Following on from Peratech's announcement about its work on QTC™ inks for printing pressure sensitive sensors and switches, the company has announced that a paper on the subject is available on the Institute of Physics website. The paper is free to download during April 2013 at http://iopscience.iop.org/0957-4484/24/16/165501/
"We currently have four PhDs and other scientists and technicians researching into the exciting field of Quantum Tunnelling Composites at Durham, Leeds and London universities," explained David Lussey, Peratech's CTO and founder. "About 90% of our R&D is actually being done externally to Peratech and takes advantage of the outstanding facilities available to British companies if they link up with British Universities. This latest paper covers the mechanism of how QTC materials operate. It is research like this that will enable QTC sensors and switches to become a mainstream technology as it enables the cost, size and weight of switches to be cut by as much as 90% to enable them to become the HMI technology that everyone touches."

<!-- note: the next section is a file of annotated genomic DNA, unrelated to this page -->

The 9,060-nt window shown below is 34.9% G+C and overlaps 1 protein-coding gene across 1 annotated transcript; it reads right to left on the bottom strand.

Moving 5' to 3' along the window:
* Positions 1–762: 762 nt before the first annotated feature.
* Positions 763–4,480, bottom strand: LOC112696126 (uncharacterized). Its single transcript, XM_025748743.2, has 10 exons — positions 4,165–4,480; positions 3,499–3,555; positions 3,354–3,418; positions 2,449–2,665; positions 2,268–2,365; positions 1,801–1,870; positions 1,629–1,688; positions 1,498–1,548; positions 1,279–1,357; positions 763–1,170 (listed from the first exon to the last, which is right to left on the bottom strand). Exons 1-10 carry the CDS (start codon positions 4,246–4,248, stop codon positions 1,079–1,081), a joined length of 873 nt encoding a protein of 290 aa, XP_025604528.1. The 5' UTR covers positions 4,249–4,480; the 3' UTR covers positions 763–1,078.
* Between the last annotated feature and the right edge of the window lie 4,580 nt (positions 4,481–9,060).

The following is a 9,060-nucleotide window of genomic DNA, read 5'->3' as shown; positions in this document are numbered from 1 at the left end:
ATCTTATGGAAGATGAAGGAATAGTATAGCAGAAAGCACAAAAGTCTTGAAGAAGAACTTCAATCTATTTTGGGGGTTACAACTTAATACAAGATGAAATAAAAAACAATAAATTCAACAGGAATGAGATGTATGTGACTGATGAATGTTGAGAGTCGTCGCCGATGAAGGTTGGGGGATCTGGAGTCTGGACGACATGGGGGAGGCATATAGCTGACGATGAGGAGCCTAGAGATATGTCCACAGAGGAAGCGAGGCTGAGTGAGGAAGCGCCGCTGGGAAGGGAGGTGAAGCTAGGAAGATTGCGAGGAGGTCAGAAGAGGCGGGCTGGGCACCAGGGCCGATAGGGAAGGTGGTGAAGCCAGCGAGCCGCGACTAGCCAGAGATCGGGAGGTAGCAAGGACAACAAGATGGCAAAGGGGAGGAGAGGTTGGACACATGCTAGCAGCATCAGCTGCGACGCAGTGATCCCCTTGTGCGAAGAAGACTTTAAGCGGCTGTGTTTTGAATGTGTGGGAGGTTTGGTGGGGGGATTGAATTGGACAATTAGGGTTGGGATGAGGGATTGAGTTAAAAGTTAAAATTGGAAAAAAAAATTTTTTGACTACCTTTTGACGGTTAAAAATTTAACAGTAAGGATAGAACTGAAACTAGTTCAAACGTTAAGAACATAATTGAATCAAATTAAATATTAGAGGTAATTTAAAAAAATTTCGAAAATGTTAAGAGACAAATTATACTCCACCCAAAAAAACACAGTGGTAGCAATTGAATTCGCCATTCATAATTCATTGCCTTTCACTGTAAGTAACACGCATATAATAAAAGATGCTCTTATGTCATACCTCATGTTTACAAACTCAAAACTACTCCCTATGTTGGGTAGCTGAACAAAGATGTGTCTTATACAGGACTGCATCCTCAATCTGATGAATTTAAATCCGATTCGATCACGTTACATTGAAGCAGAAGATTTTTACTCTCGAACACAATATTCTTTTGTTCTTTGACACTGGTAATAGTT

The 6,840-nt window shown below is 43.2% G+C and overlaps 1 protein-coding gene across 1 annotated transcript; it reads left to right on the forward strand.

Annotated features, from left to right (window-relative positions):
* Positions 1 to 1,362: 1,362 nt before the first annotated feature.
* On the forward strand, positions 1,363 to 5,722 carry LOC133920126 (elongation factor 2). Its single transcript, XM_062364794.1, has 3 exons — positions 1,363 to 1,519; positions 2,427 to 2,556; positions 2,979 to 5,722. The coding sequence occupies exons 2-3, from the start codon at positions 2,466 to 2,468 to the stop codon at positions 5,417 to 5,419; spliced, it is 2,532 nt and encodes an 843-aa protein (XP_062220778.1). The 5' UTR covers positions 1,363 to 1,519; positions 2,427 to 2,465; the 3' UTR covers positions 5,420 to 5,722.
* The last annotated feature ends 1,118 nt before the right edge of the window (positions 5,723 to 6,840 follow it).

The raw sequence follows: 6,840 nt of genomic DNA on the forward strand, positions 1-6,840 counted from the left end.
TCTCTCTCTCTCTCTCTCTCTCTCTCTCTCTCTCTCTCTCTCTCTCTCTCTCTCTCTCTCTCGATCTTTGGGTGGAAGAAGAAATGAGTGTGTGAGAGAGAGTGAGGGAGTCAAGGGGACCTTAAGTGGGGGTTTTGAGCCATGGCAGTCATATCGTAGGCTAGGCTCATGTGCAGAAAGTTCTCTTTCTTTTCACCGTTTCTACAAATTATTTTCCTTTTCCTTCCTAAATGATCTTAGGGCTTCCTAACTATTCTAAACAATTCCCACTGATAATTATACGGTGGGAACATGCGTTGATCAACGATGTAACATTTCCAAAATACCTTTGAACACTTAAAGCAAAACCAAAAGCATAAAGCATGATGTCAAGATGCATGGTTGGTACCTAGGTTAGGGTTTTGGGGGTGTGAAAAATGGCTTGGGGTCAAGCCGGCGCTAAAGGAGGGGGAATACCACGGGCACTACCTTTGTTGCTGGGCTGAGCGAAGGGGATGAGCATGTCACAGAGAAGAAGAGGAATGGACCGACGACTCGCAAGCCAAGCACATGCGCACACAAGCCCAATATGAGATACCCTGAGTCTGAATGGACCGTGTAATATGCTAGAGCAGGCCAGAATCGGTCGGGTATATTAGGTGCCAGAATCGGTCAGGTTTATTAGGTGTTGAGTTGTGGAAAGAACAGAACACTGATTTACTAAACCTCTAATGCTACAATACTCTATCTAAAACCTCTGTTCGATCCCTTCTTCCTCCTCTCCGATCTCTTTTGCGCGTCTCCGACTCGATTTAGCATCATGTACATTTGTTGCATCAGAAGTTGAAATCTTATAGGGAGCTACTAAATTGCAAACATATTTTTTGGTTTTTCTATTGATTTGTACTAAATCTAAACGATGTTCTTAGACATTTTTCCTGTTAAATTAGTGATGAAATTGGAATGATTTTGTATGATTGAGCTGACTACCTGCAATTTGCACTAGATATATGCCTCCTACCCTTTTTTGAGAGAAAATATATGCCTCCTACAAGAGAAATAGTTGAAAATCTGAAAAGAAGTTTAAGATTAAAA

The paper covers a screen-printed functional ink, comprising a combination of semiconducting acicular particles, electrically insulating nanoparticles and a base polymer ink, is described that exhibits pronounced pressure sensitive electrical properties for applications in sensing and touch sensitive surfaces. The combination of these components in the as-printed ink yield a complex structure and a large and reproducible touch pressure sensitive resistance range. In contrast to the case for some composite systems, the resistance changes occur down to applied forces of less than 0.01N. Current voltage measurements at fixed pressures show monotonic non-linear behaviour, which becomes more Ohmic at higher pressures and in all cases shows some hysteresis. The physical basis for conduction, particularly in the low pressure regime, can be described in terms of field assisted quantum mechanical tunnelling.